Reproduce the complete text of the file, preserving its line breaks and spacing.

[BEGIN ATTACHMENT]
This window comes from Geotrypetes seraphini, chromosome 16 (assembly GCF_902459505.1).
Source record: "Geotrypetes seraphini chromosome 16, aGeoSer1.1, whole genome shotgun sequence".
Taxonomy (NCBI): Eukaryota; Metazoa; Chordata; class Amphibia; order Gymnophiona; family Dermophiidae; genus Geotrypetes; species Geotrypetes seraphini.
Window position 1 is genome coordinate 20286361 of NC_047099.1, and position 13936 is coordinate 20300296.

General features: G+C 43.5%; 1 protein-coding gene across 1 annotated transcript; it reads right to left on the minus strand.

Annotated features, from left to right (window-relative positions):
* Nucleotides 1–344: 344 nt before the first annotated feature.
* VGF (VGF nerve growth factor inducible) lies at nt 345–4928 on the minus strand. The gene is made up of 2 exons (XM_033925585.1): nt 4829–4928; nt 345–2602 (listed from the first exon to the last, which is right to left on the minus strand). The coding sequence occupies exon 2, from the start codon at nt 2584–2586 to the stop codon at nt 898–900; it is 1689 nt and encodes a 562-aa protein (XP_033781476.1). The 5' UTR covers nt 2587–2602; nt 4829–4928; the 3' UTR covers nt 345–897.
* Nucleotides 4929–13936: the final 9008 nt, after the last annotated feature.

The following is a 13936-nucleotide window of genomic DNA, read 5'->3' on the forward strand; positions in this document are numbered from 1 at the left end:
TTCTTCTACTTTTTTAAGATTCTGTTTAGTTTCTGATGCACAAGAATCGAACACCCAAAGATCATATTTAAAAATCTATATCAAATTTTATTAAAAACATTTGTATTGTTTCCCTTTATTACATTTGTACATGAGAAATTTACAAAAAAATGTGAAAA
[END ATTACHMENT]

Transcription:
This window comes from Geotrypetes seraphini, chromosome 16 (assembly GCF_902459505.1).
Source record: "Geotrypetes seraphini chromosome 16, aGeoSer1.1, whole genome shotgun sequence".
Taxonomy (NCBI): Eukaryota; Metazoa; Chordata; class Amphibia; order Gymnophiona; family Dermophiidae; genus Geotrypetes; species Geotrypetes seraphini.
Window position 1 is genome coordinate 20286361 of NC_047099.1, and position 13936 is coordinate 20300296.

General features: G+C 43.5%; 1 protein-coding gene across 1 annotated transcript; it reads right to left on the minus strand.

Annotated features, from left to right (window-relative positions):
* Nucleotides 1–344: 344 nt before the first annotated feature.
* VGF (VGF nerve growth factor inducible) lies at nt 345–4928 on the minus strand. The gene is made up of 2 exons (XM_033925585.1): nt 4829–4928; nt 345–2602 (listed from the first exon to the last, which is right to left on the minus strand). The coding sequence occupies exon 2, from the start codon at nt 2584–2586 to the stop codon at nt 898–900; it is 1689 nt and encodes a 562-aa protein (XP_033781476.1). The 5' UTR covers nt 2587–2602; nt 4829–4928; the 3' UTR covers nt 345–897.
* Nucleotides 4929–13936: the final 9008 nt, after the last annotated feature.

The following is a 13936-nucleotide window of genomic DNA, read 5'->3' on the forward strand; positions in this document are numbered from 1 at the left end:
TTCTTCTACTTTTTTAAGATTCTGTTTAGTTTCTGATGCACAAGAATCGAACACCCAAAGATCATATTTAAAAATCTATATCAAATTTTATTAAAAACATTTGTATTGTTTCCCTTTATTACATTTGTACATGAGAAATTTACAAAAAAATGTGAAAA